The room temperature crystal structure of a bacterial phytochrome determined by serial femtosecond crystallography.Edlund, P., Takala, H., Claesson, E., Henry, L., Dods, R., Lehtivuori, H., Panman, M., Pande, K., White, T., Nakane, T., Berntsson, O., Gustavsson, E., Bath, P., Modi, V., Roy-Chowdhury, S., Zook, J., Berntsen, P., Pandey, S., Poudyal, I., Tenboer, J., Kupitz, C., Barty, A., Fromme, P., Koralek, J.D., Tanaka, T., Spence, J., Liang, M., Hunter, M.S., Boutet, S., Nango, E., Moffat, K., Groenhof, G., Ihalainen, J., Stojkovic, E.A., Schmidt, M., Westenhoff, S.
(2016) Sci Rep 6: 35279-35279
- PubMed: 27756898
- DOI: 10.1038/srep35279
- Primary Citation of Related Structures:
- PubMed Abstract:
Phytochromes are a family of photoreceptors that control light responses of plants, fungi and bacteria. A sequence of structural changes, which is not yet fully understood, leads to activation of an output domain. Time-resolved serial femtosecond cry ...
Phytochromes are a family of photoreceptors that control light responses of plants, fungi and bacteria. A sequence of structural changes, which is not yet fully understood, leads to activation of an output domain. Time-resolved serial femtosecond crystallography (SFX) can potentially shine light on these conformational changes. Here we report the room temperature crystal structure of the chromophore-binding domains of the Deinococcus radiodurans phytochrome at 2.1 Å resolution. The structure was obtained by serial femtosecond X-ray crystallography from microcrystals at an X-ray free electron laser. We find overall good agreement compared to a crystal structure at 1.35 Å resolution derived from conventional crystallography at cryogenic temperatures, which we also report here. The thioether linkage between chromophore and protein is subject to positional ambiguity at the synchrotron, but is fully resolved with SFX. The study paves the way for time-resolved structural investigations of the phytochrome photocycle with time-resolved SFX.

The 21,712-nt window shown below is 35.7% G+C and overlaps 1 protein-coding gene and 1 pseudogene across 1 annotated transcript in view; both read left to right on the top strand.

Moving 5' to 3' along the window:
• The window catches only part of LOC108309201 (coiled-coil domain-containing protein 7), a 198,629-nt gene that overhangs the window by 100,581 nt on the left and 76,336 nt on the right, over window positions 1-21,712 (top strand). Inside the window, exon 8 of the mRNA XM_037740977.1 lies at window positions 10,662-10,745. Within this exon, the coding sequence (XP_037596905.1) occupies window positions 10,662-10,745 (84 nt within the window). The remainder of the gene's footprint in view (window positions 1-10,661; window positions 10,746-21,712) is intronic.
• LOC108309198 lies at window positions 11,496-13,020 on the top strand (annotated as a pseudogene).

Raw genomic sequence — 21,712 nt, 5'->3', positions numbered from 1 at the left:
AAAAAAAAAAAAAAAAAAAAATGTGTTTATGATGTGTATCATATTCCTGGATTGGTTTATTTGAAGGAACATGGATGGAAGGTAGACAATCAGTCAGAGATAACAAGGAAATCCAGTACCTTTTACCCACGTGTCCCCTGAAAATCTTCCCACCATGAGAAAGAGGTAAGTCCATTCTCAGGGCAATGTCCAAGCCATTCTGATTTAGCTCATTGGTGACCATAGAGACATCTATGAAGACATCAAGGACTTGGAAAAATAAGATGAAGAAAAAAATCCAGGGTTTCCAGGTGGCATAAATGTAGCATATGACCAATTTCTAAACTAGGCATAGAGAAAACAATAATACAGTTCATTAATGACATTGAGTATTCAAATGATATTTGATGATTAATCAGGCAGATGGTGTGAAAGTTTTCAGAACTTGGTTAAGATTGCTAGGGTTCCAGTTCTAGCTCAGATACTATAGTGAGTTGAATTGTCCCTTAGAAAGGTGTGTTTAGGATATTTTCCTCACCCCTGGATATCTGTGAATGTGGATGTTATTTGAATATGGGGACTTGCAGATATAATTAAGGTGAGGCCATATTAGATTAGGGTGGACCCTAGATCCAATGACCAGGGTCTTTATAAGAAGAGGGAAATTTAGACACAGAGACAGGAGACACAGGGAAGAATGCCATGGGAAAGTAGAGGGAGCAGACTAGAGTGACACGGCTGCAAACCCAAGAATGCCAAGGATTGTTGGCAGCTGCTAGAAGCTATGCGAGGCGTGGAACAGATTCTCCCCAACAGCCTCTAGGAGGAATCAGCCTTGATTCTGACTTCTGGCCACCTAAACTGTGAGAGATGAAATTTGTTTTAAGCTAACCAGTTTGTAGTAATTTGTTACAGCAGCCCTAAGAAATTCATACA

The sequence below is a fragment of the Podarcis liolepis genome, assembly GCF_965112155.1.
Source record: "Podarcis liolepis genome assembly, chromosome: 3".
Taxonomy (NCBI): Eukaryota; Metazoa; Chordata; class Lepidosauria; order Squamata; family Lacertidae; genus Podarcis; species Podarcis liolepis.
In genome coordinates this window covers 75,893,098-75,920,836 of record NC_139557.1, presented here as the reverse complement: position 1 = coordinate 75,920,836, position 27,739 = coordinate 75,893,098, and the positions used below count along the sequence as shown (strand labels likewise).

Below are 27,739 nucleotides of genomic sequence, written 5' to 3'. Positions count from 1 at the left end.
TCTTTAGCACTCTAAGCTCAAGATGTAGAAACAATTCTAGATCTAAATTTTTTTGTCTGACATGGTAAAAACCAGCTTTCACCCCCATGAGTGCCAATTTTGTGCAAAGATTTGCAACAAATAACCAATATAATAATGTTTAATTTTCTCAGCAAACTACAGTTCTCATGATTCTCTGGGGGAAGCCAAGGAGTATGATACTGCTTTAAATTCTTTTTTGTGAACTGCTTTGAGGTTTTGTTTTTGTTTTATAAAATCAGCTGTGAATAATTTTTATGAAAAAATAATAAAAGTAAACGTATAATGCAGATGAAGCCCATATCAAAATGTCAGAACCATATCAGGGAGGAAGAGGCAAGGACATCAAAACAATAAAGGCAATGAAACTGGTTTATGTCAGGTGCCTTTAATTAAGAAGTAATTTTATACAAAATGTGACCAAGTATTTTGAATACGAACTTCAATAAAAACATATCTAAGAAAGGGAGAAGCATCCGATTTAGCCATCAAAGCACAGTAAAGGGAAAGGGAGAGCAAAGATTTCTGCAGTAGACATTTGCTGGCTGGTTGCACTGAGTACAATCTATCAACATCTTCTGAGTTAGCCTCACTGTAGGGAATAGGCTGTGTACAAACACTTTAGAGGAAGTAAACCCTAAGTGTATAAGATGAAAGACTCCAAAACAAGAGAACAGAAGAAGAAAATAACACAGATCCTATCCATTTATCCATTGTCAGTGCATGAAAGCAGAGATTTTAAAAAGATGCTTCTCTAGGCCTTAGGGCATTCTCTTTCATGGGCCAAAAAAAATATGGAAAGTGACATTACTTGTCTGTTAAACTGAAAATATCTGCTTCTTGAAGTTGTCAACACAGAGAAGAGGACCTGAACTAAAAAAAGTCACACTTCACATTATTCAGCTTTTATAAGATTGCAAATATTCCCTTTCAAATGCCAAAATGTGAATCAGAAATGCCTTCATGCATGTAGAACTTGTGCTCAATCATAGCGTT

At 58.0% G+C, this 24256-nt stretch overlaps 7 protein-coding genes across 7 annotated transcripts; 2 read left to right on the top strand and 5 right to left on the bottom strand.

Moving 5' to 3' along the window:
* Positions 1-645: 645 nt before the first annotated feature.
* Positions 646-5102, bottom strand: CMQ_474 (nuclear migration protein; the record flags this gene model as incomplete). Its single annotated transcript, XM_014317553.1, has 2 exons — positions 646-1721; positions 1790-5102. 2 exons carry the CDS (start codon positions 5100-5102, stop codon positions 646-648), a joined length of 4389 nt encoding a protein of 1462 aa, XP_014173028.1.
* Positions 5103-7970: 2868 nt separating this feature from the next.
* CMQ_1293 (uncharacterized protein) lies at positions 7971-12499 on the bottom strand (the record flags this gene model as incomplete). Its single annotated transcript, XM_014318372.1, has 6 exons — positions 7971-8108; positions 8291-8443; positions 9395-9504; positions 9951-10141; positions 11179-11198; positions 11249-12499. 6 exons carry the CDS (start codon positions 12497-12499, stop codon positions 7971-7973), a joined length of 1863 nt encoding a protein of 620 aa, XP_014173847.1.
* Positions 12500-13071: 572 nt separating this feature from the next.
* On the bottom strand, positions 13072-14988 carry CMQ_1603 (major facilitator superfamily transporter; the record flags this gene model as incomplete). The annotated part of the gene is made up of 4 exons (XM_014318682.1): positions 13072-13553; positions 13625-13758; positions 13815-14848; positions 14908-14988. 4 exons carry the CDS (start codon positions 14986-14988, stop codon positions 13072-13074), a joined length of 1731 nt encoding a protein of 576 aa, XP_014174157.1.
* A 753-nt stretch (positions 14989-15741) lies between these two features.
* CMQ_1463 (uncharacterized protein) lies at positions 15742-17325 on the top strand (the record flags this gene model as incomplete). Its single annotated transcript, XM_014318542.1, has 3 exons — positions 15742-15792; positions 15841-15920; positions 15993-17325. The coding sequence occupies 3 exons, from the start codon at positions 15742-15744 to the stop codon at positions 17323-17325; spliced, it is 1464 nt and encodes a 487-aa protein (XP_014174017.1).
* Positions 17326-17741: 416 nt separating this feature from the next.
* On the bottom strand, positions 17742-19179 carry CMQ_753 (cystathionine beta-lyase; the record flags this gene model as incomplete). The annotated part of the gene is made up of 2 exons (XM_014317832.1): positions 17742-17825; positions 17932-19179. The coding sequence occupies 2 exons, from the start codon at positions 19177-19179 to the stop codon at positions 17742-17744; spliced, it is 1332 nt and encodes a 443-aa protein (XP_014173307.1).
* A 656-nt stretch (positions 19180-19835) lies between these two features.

Department of Chemistry and Molecular Biology, University of Gothenburg, 40530 Gothenburg, Sweden.